You had one other part to your question?

QUESTION: There were two, actually. One, did you discuss at all lifting any existing sanctions? And finally, if the separatists in eastern Ukraine decline to lay down their arms, who is responsible for making sure that they do?

SECRETARY KERRY: Well, on the question of additional sanctions, the other sanctions, no. There was no discussion at this point in time of removal of any of the existing sanctions. I think everybody understands that would be premature at a moment where we’re putting to test the bona fides of the proffers made today in the course and context of this agreement. So if this agreement pans out and they do indeed produce some change on the ground, then obviously, as we go down the road, I’m sure that is going to become a topic of conversation, but it’s premature right now.

In addition to that, I would just say – thank you very much, thank you, thanks – on the subject of the laying down of weapons, the responsibility will lie with those who have organized their presence, equipped them with the weapons, put the uniforms on them, supported them, and been engaged in the process of guiding them over the course of this operation. And we’ll have to – before we start making judgments about exactly where that accountability will fall, we’ve made it very, very clear that Russia has huge impact on all of those forces. And we’ve made clear what the evidence is. It’s out in the public domain. I think almost everybody in the world has drawn their conclusions about what is happening, and so that’s why these next days will be very important to making judgments.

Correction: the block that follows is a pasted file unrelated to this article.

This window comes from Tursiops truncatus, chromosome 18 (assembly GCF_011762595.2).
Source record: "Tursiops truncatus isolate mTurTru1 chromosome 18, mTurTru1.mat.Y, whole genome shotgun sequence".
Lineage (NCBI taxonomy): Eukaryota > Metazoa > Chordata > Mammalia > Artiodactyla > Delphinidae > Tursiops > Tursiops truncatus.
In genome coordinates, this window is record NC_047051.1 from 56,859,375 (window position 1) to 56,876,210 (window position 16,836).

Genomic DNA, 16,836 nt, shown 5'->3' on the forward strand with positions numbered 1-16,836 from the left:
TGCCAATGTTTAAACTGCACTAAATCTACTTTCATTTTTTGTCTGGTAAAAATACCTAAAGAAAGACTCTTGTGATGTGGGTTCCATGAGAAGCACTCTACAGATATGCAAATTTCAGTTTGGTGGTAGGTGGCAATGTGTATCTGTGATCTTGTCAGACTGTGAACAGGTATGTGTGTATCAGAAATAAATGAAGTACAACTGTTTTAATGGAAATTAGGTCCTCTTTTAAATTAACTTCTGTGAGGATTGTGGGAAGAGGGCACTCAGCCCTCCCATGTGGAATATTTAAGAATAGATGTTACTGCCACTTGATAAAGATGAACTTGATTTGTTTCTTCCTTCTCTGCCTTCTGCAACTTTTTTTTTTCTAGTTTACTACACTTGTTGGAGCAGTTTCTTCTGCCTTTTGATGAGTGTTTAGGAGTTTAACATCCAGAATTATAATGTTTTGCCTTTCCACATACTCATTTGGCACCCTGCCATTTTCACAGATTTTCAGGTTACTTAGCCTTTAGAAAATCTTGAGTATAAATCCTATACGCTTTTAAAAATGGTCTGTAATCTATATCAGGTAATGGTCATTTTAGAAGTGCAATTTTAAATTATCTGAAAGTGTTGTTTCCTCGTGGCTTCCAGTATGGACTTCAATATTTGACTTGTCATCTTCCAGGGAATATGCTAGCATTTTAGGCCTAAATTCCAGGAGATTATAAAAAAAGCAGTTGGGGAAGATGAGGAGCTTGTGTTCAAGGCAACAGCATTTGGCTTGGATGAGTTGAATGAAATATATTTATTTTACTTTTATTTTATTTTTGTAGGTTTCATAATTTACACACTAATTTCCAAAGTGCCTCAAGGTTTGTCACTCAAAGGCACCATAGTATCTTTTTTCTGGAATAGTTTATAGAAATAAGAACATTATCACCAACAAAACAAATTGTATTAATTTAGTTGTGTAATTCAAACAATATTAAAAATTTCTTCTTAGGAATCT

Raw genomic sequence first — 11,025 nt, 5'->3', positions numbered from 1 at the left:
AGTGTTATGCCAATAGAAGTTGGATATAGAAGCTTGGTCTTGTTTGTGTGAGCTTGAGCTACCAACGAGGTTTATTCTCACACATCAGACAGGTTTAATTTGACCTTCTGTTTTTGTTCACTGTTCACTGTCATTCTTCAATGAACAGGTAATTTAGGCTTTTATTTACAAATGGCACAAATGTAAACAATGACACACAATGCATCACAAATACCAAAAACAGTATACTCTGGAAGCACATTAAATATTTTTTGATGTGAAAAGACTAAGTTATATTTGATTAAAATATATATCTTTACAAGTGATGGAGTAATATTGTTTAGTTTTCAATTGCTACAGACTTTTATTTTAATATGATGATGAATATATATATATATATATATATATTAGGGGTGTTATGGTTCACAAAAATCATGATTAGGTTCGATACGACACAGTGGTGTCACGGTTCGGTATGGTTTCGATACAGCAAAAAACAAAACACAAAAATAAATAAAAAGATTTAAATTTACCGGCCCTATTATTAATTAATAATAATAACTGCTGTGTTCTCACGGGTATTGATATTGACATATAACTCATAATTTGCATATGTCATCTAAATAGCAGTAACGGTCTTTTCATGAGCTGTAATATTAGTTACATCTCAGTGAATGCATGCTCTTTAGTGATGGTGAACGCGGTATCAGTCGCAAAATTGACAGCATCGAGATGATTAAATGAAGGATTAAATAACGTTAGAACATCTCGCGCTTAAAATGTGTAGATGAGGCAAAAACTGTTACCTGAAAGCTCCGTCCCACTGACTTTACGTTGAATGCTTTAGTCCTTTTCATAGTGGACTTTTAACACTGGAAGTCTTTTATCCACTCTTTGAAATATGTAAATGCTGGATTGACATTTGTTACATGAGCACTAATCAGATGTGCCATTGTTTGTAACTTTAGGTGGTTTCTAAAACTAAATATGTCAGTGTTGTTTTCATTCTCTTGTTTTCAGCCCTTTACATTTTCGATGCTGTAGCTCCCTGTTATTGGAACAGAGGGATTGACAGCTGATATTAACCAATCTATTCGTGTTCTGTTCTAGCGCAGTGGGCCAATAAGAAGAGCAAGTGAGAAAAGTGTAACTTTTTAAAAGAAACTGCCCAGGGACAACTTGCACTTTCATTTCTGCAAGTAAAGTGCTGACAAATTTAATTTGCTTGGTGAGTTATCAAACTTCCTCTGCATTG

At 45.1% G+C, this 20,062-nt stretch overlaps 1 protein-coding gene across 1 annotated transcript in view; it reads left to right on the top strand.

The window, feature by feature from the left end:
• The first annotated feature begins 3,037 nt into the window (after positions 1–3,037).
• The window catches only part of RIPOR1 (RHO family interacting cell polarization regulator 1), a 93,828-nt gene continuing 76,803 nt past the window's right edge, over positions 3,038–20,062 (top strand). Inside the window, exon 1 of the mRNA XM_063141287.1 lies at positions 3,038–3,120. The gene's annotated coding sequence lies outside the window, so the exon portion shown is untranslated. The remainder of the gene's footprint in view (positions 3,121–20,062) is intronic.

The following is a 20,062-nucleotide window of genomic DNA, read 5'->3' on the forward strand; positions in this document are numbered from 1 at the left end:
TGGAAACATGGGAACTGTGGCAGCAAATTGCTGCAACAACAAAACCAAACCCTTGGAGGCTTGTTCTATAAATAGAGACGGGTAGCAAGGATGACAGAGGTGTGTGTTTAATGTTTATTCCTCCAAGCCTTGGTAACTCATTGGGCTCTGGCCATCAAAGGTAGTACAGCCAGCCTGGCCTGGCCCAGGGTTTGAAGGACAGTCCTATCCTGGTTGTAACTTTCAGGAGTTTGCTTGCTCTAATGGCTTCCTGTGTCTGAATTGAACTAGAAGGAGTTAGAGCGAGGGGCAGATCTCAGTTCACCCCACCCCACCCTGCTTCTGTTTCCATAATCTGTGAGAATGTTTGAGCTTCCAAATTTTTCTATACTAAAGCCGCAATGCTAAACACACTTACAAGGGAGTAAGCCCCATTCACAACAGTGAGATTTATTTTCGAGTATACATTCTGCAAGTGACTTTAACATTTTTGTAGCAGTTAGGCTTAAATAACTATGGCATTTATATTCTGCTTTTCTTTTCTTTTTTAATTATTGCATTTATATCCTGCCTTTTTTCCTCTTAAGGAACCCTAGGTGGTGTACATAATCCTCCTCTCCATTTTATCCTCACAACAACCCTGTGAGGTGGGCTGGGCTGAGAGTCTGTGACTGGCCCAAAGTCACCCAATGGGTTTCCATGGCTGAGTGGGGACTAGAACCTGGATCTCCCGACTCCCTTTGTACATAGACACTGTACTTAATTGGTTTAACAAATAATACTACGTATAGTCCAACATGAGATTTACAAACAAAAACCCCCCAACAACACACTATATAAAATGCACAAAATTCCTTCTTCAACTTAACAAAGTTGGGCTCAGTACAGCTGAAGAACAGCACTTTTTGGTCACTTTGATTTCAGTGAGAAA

And I repeat what the White House policy is and what we have said: That if there is not progress over the course of these next days and we don’t see a movement in the right direction, then there will be additional sanctions, additional costs as a consequence.

MODERATOR: The next question is for Julian Borger in the front row. If you could raise your hand, Julian.